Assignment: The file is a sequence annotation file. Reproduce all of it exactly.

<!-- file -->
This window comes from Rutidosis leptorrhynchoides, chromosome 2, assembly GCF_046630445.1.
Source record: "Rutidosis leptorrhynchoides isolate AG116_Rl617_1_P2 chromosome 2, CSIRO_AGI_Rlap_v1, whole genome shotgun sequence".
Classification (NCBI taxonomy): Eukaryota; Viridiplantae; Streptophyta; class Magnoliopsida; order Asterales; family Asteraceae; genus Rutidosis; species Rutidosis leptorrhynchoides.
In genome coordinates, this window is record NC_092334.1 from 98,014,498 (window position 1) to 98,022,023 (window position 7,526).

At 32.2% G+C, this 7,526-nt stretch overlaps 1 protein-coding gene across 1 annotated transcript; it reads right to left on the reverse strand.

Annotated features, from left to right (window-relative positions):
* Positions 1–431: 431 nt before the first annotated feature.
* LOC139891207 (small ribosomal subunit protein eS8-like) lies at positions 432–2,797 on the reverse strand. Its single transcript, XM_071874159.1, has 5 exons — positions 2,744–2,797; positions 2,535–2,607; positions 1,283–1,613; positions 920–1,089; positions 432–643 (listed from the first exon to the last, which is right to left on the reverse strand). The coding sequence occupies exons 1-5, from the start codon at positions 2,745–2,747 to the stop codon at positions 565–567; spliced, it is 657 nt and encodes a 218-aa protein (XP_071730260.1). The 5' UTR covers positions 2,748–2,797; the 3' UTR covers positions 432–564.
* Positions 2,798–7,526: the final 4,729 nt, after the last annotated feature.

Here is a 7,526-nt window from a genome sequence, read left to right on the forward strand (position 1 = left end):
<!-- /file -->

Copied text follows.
This window comes from Rutidosis leptorrhynchoides, chromosome 2, assembly GCF_046630445.1.
Source record: "Rutidosis leptorrhynchoides isolate AG116_Rl617_1_P2 chromosome 2, CSIRO_AGI_Rlap_v1, whole genome shotgun sequence".
Classification (NCBI taxonomy): Eukaryota; Viridiplantae; Streptophyta; class Magnoliopsida; order Asterales; family Asteraceae; genus Rutidosis; species Rutidosis leptorrhynchoides.
In genome coordinates, this window is record NC_092334.1 from 98,014,498 (window position 1) to 98,022,023 (window position 7,526).

At 32.2% G+C, this 7,526-nt stretch overlaps 1 protein-coding gene across 1 annotated transcript; it reads right to left on the reverse strand.

Annotated features, from left to right (window-relative positions):
* Positions 1–431: 431 nt before the first annotated feature.
* LOC139891207 (small ribosomal subunit protein eS8-like) lies at positions 432–2,797 on the reverse strand. Its single transcript, XM_071874159.1, has 5 exons — positions 2,744–2,797; positions 2,535–2,607; positions 1,283–1,613; positions 920–1,089; positions 432–643 (listed from the first exon to the last, which is right to left on the reverse strand). The coding sequence occupies exons 1-5, from the start codon at positions 2,745–2,747 to the stop codon at positions 565–567; spliced, it is 657 nt and encodes a 218-aa protein (XP_071730260.1). The 5' UTR covers positions 2,748–2,797; the 3' UTR covers positions 432–564.
* Positions 2,798–7,526: the final 4,729 nt, after the last annotated feature.

Here is a 7,526-nt window from a genome sequence, read left to right on the forward strand (position 1 = left end):